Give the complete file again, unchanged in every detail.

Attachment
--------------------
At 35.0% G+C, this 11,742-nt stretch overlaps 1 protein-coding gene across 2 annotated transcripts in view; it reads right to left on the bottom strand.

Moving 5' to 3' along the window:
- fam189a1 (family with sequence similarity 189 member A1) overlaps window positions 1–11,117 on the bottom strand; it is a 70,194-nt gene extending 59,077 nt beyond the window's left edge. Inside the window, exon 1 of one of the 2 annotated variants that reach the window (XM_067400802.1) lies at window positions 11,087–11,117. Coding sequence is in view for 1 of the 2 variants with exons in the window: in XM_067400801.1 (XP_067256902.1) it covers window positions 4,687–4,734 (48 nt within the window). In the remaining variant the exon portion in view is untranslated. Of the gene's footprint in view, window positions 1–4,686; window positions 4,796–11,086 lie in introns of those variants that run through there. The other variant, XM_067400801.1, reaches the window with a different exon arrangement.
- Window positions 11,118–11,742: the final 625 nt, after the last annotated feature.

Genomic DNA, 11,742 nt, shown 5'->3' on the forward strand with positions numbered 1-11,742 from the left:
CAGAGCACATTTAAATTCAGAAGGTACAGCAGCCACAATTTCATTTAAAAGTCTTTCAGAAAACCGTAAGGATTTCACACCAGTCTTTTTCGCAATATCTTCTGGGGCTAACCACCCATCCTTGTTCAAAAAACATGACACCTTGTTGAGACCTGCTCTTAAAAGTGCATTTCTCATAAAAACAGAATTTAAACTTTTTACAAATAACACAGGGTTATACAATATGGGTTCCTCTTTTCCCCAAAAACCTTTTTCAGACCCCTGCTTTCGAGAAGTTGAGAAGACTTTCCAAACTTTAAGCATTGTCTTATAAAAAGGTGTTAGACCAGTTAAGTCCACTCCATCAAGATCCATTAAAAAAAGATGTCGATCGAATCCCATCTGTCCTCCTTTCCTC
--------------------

At 35.0% G+C, this 11,742-nt stretch overlaps 1 protein-coding gene across 2 annotated transcripts in view; it reads right to left on the bottom strand.

Moving 5' to 3' along the window:
- fam189a1 (family with sequence similarity 189 member A1) overlaps window positions 1–11,117 on the bottom strand; it is a 70,194-nt gene extending 59,077 nt beyond the window's left edge. Inside the window, exon 1 of one of the 2 annotated variants that reach the window (XM_067400802.1) lies at window positions 11,087–11,117. Coding sequence is in view for 1 of the 2 variants with exons in the window: in XM_067400801.1 (XP_067256902.1) it covers window positions 4,687–4,734 (48 nt within the window). In the remaining variant the exon portion in view is untranslated. Of the gene's footprint in view, window positions 1–4,686; window positions 4,796–11,086 lie in introns of those variants that run through there. The other variant, XM_067400801.1, reaches the window with a different exon arrangement.
- Window positions 11,118–11,742: the final 625 nt, after the last annotated feature.

Genomic DNA, 11,742 nt, shown 5'->3' on the forward strand with positions numbered 1-11,742 from the left:
CAGAGCACATTTAAATTCAGAAGGTACAGCAGCCACAATTTCATTTAAAAGTCTTTCAGAAAACCGTAAGGATTTCACACCAGTCTTTTTCGCAATATCTTCTGGGGCTAACCACCCATCCTTGTTCAAAAAACATGACACCTTGTTGAGACCTGCTCTTAAAAGTGCATTTCTCATAAAAACAGAATTTAAACTTTTTACAAATAACACAGGGTTATACAATATGGGTTCCTCTTTTCCCCAAAAACCTTTTTCAGACCCCTGCTTTCGAGAAGTTGAGAAGACTTTCCAAACTTTAAGCATTGTCTTATAAAAAGGTGTTAGACCAGTTAAGTCCACTCCATCAAGATCCATTAAAAAAAGATGTCGATCGAATCCCATCTGTCCTCCTTTCCTC